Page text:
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Foundation of Abstract Expressionism by Kandinsky

Wassily Kandinsky’s eminence as one of the primary motivators of the Abstract art movement in the early 20th century solidifies him as one of history’s important artistic figures. His images are timeless and thought-provoking, and Kandinsky was one of the few pioneers in the realm of abstract emotions.
He wished to express spiritual truths in his art, and he believed in the connection between visual art and music (which would later become integral to Kandinsky’s works) and the spiritual and symbolic associations of color.  He firmly believed in a spontaneous, intuitive approach to painting, and many of his works emphasize this.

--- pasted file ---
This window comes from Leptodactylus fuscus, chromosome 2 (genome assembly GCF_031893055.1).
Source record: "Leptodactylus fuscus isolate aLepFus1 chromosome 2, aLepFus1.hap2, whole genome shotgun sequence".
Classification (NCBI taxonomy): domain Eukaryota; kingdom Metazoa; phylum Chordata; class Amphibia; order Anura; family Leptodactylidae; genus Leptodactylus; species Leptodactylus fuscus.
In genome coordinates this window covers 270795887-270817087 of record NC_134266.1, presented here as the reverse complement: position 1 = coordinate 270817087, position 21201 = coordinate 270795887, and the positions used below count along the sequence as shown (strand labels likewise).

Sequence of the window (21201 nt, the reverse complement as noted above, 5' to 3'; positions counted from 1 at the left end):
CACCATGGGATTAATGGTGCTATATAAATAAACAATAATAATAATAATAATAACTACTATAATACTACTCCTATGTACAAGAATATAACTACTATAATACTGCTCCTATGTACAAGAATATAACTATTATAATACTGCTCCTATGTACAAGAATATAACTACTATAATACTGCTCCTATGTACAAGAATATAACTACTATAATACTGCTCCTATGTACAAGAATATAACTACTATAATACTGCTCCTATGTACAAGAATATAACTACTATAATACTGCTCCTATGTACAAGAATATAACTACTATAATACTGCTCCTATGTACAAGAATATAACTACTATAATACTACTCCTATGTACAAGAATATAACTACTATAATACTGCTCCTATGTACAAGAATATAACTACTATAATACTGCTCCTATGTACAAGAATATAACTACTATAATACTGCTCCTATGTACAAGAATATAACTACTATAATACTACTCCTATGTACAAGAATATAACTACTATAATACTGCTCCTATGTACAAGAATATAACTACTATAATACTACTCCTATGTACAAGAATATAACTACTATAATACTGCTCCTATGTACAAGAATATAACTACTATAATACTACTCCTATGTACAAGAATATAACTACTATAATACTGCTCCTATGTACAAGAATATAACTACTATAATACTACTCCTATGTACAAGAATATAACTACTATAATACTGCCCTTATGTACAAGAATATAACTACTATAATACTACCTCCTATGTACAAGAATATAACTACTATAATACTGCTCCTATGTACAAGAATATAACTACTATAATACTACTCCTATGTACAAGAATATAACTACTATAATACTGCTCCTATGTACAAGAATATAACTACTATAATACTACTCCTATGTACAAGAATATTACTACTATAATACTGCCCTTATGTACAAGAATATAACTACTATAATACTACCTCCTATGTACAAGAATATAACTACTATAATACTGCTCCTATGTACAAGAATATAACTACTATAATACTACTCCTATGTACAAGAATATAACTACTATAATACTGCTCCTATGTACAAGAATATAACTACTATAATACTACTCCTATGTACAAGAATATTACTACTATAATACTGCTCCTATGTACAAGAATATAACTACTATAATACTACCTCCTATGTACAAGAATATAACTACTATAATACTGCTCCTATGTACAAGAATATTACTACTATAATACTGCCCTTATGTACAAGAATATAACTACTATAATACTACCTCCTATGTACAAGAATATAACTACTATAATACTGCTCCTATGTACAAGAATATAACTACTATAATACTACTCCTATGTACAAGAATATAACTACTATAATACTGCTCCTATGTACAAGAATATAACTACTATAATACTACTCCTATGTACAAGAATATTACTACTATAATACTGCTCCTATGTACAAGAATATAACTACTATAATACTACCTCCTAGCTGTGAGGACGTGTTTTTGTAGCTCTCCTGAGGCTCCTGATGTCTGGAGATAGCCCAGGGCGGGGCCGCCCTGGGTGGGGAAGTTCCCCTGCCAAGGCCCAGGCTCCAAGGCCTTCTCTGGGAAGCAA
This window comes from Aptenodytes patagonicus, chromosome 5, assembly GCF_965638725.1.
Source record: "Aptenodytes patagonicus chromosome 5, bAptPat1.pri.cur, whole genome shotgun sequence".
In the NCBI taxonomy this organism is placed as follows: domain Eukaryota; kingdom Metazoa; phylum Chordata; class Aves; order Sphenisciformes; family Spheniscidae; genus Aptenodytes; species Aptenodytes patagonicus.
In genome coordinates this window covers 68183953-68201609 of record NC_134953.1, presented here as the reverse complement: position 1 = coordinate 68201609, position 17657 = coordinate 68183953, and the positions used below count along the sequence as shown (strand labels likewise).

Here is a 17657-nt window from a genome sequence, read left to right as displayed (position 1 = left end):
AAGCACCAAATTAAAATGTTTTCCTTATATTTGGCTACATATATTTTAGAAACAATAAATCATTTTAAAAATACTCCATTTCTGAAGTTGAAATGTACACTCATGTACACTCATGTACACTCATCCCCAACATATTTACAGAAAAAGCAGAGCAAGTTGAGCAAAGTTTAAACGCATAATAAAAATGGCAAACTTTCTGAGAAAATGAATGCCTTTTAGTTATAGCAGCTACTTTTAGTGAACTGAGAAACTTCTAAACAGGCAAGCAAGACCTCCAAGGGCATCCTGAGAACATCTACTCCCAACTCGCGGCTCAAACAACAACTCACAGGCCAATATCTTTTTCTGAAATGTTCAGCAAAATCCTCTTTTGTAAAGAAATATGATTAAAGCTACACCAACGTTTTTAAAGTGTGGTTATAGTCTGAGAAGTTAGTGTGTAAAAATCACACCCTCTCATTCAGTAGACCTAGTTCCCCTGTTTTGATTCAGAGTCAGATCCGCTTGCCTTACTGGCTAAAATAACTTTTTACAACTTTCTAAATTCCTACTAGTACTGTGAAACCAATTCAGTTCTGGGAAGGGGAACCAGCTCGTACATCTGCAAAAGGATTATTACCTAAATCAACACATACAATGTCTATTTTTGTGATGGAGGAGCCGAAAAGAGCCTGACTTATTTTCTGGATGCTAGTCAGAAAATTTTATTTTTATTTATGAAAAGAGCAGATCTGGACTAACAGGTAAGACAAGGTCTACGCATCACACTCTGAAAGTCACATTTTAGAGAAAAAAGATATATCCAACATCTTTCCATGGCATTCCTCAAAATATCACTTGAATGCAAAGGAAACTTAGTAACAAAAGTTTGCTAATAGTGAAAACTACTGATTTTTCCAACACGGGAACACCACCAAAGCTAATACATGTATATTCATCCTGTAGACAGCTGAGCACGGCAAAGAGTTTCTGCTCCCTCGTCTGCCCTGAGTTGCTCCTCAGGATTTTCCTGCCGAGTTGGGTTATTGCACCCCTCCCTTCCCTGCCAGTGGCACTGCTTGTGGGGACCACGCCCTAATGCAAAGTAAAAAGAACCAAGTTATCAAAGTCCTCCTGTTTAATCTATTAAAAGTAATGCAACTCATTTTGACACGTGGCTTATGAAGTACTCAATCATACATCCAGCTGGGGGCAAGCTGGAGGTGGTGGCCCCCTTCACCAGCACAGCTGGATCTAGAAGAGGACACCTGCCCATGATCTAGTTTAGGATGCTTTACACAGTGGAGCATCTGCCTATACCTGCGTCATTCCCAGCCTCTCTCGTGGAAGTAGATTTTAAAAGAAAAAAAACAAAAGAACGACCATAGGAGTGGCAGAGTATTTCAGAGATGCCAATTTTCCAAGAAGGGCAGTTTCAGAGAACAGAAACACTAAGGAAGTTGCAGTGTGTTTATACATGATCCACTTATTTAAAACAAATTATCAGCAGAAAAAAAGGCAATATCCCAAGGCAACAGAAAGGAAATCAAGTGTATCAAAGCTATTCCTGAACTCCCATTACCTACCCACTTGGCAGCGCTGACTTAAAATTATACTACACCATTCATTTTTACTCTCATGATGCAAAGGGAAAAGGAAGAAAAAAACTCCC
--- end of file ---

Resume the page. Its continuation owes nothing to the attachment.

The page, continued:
He played a very prominent role in the philosophical foundations for the progression of Modernism, in particular Abstract Expressionism. Jackson Pollock, for instance, was interested in Kandinsky and his theories on the expressive possibilities in art, which contributed greatly to Pollock’s own career. By making the foundations for Expressionism, Kandinsky set the stage for entire movements and revolutions within the art culture of the day, with effects resonating still.